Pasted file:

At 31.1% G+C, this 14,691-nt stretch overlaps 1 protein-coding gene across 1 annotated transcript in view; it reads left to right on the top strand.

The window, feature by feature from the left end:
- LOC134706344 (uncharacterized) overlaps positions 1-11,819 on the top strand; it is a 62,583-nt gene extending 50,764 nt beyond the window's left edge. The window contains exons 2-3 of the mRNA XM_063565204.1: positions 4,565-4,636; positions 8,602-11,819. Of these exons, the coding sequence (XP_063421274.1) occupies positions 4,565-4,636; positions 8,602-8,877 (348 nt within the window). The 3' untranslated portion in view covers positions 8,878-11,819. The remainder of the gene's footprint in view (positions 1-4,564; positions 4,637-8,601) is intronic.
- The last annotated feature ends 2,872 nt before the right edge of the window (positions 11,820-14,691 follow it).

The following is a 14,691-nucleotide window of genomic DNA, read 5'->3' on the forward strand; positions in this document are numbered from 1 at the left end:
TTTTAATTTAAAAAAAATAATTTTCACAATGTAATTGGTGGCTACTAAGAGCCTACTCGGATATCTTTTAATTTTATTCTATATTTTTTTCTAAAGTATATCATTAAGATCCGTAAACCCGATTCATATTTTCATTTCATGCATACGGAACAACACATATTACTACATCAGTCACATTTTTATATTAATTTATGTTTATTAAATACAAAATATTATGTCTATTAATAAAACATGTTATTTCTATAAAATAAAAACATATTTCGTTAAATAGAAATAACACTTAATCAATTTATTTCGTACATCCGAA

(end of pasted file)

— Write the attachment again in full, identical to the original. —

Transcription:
At 31.1% G+C, this 14,691-nt stretch overlaps 1 protein-coding gene across 1 annotated transcript in view; it reads left to right on the top strand.

The window, feature by feature from the left end:
- LOC134706344 (uncharacterized) overlaps positions 1-11,819 on the top strand; it is a 62,583-nt gene extending 50,764 nt beyond the window's left edge. The window contains exons 2-3 of the mRNA XM_063565204.1: positions 4,565-4,636; positions 8,602-11,819. Of these exons, the coding sequence (XP_063421274.1) occupies positions 4,565-4,636; positions 8,602-8,877 (348 nt within the window). The 3' untranslated portion in view covers positions 8,878-11,819. The remainder of the gene's footprint in view (positions 1-4,564; positions 4,637-8,601) is intronic.
- The last annotated feature ends 2,872 nt before the right edge of the window (positions 11,820-14,691 follow it).

The following is a 14,691-nucleotide window of genomic DNA, read 5'->3' on the forward strand; positions in this document are numbered from 1 at the left end:
TTTTAATTTAAAAAAAATAATTTTCACAATGTAATTGGTGGCTACTAAGAGCCTACTCGGATATCTTTTAATTTTATTCTATATTTTTTTCTAAAGTATATCATTAAGATCCGTAAACCCGATTCATATTTTCATTTCATGCATACGGAACAACACATATTACTACATCAGTCACATTTTTATATTAATTTATGTTTATTAAATACAAAATATTATGTCTATTAATAAAACATGTTATTTCTATAAAATAAAAACATATTTCGTTAAATAGAAATAACACTTAATCAATTTATTTCGTACATCCGAA